One thing I found interesting about Joshua Tree National Park was its proximity to cities, its associations with people. Driving up to the gates, there are communities and houses right up to the National Park boundary. I started this year thinking of the NPs as wilderness sanctuaries where humans play fourth fiddle as visitors who are not to disturb the wilderness… but the parks also have their own stories of how they came to be protected, and that story inevitably involves people who fell in love with the land and fought for its designation as a NP.In the case of Joshua Tree, its first champion was a wealthy socialite who lost her husband and son, and found solace and peace in the desert – creating in her a strong advocate for the preservation of this place as a sanctuary for us all. But part of Joshua Tree’s human story – and a longer part of its history – are the people who lived and worked in this desert, at a time when this land was farmed and mined, a source for human livelihood not a temple. Another side of that history are the artists inspired by the beauty of the land, including one who had determined it would be his final resting place. I had expected to learn all about the Mojave desert and rocks while here (and I did – thanks Rangers!), but unexpectedly I also heard so many human stories. Seeing how others found inspiration or built a life out here among the giant boulders and rocky gardens created in me a different appreciation for the land.
Joshua Tree is a vast desert, and its hard to think of settlers in this harsh landscape before the modern conveniences of running water and air conditioning. But we did a tour of the Keys Ranch, a century-plus old farm settlement tucked way up into a valley of rocks, and it brought to life the stories of the family who had lived in this corner of the desert for over a hundred years. Their history included con men and cattle hustlers, a backyard shoot-out and a murder, and a constant struggle for water in this little inhospitable corner of the world.
When we first walked up, it seemed inconceivable that a prospector lived here, not to mention with his wife and seven kids. But immersing ourselves in their story, wandering slowly around the remnants of their orchards and the recycled junkyard, seeing the small schoolhouse, general store and vacation cabins, a vision of what life might have been like here a hundred years ago became more real. And more admirable. To be that first settler who built upon a natural dam in the valley of rocks and took a chance to build a home and future here. To be a stonemason who knew how to use wooden pegs, water and time to split open huge blocks of granite to build that dam. To make a living anyway possible, whether reselling the goods of homesteaders that gave up on the desert and went home, or renting out a single-stamp drill to prospectors and rebuilding ancient Mack trucks to haul masonry. As a Joshua Tree old-timer said, we modern folks are weaklings. In my comfortable Airstream with indoor plumbing and heating, I pretty much have to agree.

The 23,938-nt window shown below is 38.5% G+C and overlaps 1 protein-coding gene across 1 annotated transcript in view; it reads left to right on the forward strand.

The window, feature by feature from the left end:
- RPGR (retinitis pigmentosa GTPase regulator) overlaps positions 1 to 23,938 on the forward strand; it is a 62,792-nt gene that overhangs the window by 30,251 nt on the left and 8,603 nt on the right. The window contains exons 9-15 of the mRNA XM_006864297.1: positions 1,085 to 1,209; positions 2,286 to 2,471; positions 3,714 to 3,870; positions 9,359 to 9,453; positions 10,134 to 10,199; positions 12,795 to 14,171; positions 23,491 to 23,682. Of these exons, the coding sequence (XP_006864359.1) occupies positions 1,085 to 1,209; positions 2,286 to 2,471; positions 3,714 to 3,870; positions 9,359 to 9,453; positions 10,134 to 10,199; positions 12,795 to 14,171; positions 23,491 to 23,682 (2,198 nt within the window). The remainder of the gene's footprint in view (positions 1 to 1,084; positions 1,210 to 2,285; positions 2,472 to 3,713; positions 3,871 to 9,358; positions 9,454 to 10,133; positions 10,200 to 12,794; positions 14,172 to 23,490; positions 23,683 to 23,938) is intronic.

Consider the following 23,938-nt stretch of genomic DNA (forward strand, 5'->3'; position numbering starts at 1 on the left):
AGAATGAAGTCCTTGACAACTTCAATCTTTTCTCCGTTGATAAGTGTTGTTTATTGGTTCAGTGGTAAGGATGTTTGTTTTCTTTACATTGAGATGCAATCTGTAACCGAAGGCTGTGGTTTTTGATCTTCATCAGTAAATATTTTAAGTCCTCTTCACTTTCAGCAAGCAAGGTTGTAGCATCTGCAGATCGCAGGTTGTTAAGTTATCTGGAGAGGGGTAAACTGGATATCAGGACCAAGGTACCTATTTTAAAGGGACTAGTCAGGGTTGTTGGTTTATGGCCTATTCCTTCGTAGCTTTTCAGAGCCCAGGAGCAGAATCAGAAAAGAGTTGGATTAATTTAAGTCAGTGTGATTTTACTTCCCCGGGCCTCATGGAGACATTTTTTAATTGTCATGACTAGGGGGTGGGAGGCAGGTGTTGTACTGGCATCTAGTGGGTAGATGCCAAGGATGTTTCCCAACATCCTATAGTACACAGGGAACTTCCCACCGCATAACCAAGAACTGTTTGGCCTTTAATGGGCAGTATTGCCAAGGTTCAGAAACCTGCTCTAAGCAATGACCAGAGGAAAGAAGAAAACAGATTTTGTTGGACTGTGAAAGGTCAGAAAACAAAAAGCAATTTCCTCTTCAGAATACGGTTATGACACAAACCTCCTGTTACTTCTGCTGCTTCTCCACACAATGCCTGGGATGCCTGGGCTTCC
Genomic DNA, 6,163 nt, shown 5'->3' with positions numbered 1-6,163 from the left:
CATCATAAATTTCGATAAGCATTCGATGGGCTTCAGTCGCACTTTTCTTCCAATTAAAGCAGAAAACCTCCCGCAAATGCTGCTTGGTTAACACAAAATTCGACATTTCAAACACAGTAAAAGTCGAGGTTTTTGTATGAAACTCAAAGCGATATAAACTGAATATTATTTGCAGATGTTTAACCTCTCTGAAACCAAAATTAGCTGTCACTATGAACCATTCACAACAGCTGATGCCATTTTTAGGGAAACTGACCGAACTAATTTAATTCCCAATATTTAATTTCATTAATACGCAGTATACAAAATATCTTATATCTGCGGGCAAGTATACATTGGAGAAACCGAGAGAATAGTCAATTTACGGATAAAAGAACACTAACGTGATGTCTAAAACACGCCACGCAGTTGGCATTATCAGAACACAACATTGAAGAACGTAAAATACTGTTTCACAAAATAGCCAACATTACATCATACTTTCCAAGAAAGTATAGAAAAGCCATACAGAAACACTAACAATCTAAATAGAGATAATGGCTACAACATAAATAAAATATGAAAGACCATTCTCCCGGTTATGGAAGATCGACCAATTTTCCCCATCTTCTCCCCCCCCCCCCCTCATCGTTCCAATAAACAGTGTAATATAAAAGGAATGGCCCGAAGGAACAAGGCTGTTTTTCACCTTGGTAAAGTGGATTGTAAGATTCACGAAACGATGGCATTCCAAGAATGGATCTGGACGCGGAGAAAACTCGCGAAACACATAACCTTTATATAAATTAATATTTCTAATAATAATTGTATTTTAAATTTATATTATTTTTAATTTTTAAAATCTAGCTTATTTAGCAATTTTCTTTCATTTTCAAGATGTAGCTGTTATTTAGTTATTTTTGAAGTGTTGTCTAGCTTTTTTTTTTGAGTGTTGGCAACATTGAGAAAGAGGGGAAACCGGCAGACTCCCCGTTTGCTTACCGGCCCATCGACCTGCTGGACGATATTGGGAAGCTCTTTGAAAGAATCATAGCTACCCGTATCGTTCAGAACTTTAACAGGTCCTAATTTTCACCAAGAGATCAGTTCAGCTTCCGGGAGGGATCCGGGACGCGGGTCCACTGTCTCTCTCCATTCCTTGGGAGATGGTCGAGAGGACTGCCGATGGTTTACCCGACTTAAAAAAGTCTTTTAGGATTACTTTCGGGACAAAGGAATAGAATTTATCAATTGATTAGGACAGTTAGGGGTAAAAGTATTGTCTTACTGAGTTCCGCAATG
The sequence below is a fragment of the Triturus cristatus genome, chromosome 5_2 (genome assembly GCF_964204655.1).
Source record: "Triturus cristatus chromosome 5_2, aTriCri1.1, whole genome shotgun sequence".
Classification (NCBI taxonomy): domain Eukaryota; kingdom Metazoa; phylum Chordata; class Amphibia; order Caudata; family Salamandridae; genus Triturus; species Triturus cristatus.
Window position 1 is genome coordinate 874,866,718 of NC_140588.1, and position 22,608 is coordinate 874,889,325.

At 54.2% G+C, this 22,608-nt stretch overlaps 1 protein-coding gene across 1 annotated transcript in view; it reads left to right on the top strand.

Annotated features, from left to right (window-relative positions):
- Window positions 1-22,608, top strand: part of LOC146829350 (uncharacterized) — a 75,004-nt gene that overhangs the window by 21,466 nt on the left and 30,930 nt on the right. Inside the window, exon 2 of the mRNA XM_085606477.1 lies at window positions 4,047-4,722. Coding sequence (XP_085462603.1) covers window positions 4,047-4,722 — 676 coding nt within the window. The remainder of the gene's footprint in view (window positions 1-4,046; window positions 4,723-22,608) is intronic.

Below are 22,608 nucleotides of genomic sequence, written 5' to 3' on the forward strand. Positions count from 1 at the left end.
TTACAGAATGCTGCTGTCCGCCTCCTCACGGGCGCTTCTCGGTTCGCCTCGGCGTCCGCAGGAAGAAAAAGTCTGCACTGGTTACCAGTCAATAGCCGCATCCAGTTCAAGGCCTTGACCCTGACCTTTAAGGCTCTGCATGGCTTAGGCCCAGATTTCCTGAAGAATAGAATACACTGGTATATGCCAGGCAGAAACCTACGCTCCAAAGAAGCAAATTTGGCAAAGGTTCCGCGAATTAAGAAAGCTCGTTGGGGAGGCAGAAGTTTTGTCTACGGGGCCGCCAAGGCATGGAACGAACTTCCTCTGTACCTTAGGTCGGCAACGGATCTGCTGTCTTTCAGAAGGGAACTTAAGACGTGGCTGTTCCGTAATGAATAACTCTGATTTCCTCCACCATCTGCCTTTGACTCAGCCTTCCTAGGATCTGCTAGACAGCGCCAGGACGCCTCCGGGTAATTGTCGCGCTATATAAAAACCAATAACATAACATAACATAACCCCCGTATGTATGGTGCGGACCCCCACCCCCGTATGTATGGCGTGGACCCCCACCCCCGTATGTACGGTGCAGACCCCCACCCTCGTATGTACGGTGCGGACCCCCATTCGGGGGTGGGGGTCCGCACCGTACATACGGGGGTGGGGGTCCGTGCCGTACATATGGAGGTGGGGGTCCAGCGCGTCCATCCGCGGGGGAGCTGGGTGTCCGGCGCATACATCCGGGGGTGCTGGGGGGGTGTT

That’s one story about living in the desert. We then heard one about desert dying. It feels like a world away, but Joshua Tree is less than an hour from Palm Springs, which was the posh holiday playground for the LA rich and famous. While it doesn’t have the same comforts, the isolated beauty of the desert landscape and star-laden night sky takes your breath away, and Joshua Tree was a favourite hang out for artists and musicians back in the 60s-70s. In those days, it was not yet a NP and most roads were unpaved and the lands open and free (though Joshua Tree now gets over 3 million visitors a year…).Gram Parsons of the Byrds (and the godfather of rock-country) and Keith Richards (yes, that Keith Richards) were buddies and frequent visitors to Joshua Tree from LA, and Cap Rock was their favourite spot for getting more than a little wild and crazy (although apparently Jim Morrison was brought there once and managed to get too wild even for these guys and was never invited back).
As the story goes, Gram was so moved by the beauty of Joshua Tree that he made a friend promise to cremate his remains and spread them over Cap Rock when he died – which he did shortly at 26 from an overdose. Inspired by his promise, alcohol, or the call of the desert, his friends tried to do just that – they stole his body coffin and all from the Los Angeles airport and drove it up to Cap Rock, pouring a 5 gallon tank of gasoline over Gram and lighting up the sky with the flames.
They fled before the deed was done fearing the police, and in the morning rangers found some 30-odd pounds of Gram Parsons stolen body smoking in the coffin in front of Cap Rock. There ensued major news and drama about the rock star who was cremated at a national monument, and the legend of Gram’s midnight cremation lives on till today, though as Ranger George told us, most people don’t know the actual spot (off the road, by the Stop sign) and instead are inspired to decorate/desecrate the back side of Cap Rock in Gram’s honor.So there you go. In a week of learning about the Mojave and Sonoran deserts, taking dozens of pictures of actual Joshua Trees and in daily awe of the amazing rock formations throughout Joshua Tree, what stuck with me the most were these human stories of people living and dying here.
It’s beautiful really, to learn how these human stories are woven into the stark desert landscape, and are in many ways part of what has formed this National Park as much as the ancient geological activity, weathering and erosion that created the amazing landscape. But that is another story of rocks – elderly pinto gneiss and youthful manzogranite, volcanic eruptions and continental shelf crashes – to save for another day.
Three parks down!